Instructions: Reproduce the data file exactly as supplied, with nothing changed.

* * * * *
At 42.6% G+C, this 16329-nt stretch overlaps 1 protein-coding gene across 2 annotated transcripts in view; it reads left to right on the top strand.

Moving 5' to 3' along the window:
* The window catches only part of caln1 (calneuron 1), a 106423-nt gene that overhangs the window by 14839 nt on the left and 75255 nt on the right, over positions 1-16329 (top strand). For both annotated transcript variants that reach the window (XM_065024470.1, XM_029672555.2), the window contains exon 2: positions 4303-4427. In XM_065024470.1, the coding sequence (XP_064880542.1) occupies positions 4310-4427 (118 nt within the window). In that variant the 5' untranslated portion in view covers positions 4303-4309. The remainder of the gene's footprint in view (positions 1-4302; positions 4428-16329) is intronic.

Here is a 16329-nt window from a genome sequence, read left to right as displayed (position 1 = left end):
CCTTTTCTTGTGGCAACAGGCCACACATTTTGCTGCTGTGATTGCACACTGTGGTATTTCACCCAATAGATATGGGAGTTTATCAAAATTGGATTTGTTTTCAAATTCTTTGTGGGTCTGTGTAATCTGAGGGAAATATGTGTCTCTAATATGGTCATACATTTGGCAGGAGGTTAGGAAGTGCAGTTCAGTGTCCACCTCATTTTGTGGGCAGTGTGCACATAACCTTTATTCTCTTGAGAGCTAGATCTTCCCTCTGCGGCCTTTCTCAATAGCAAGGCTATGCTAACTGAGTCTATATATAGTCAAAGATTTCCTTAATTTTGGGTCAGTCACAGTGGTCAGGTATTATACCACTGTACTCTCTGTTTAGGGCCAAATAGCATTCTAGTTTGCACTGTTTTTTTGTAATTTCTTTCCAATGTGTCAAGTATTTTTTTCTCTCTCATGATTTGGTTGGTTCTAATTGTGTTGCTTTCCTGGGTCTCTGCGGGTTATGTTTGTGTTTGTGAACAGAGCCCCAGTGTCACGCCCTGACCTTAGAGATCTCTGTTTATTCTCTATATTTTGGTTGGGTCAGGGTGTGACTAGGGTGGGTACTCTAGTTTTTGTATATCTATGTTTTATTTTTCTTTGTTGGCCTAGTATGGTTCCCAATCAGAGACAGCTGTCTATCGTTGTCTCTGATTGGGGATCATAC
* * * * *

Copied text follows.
At 42.6% G+C, this 16329-nt stretch overlaps 1 protein-coding gene across 2 annotated transcripts in view; it reads left to right on the top strand.

Moving 5' to 3' along the window:
* The window catches only part of caln1 (calneuron 1), a 106423-nt gene that overhangs the window by 14839 nt on the left and 75255 nt on the right, over positions 1-16329 (top strand). For both annotated transcript variants that reach the window (XM_065024470.1, XM_029672555.2), the window contains exon 2: positions 4303-4427. In XM_065024470.1, the coding sequence (XP_064880542.1) occupies positions 4310-4427 (118 nt within the window). In that variant the 5' untranslated portion in view covers positions 4303-4309. The remainder of the gene's footprint in view (positions 1-4302; positions 4428-16329) is intronic.

Here is a 16329-nt window from a genome sequence, read left to right as displayed (position 1 = left end):
CCTTTTCTTGTGGCAACAGGCCACACATTTTGCTGCTGTGATTGCACACTGTGGTATTTCACCCAATAGATATGGGAGTTTATCAAAATTGGATTTGTTTTCAAATTCTTTGTGGGTCTGTGTAATCTGAGGGAAATATGTGTCTCTAATATGGTCATACATTTGGCAGGAGGTTAGGAAGTGCAGTTCAGTGTCCACCTCATTTTGTGGGCAGTGTGCACATAACCTTTATTCTCTTGAGAGCTAGATCTTCCCTCTGCGGCCTTTCTCAATAGCAAGGCTATGCTAACTGAGTCTATATATAGTCAAAGATTTCCTTAATTTTGGGTCAGTCACAGTGGTCAGGTATTATACCACTGTACTCTCTGTTTAGGGCCAAATAGCATTCTAGTTTGCACTGTTTTTTTGTAATTTCTTTCCAATGTGTCAAGTATTTTTTTCTCTCTCATGATTTGGTTGGTTCTAATTGTGTTGCTTTCCTGGGTCTCTGCGGGTTATGTTTGTGTTTGTGAACAGAGCCCCAGTGTCACGCCCTGACCTTAGAGATCTCTGTTTATTCTCTATATTTTGGTTGGGTCAGGGTGTGACTAGGGTGGGTACTCTAGTTTTTGTATATCTATGTTTTATTTTTCTTTGTTGGCCTAGTATGGTTCCCAATCAGAGACAGCTGTCTATCGTTGTCTCTGATTGGGGATCATAC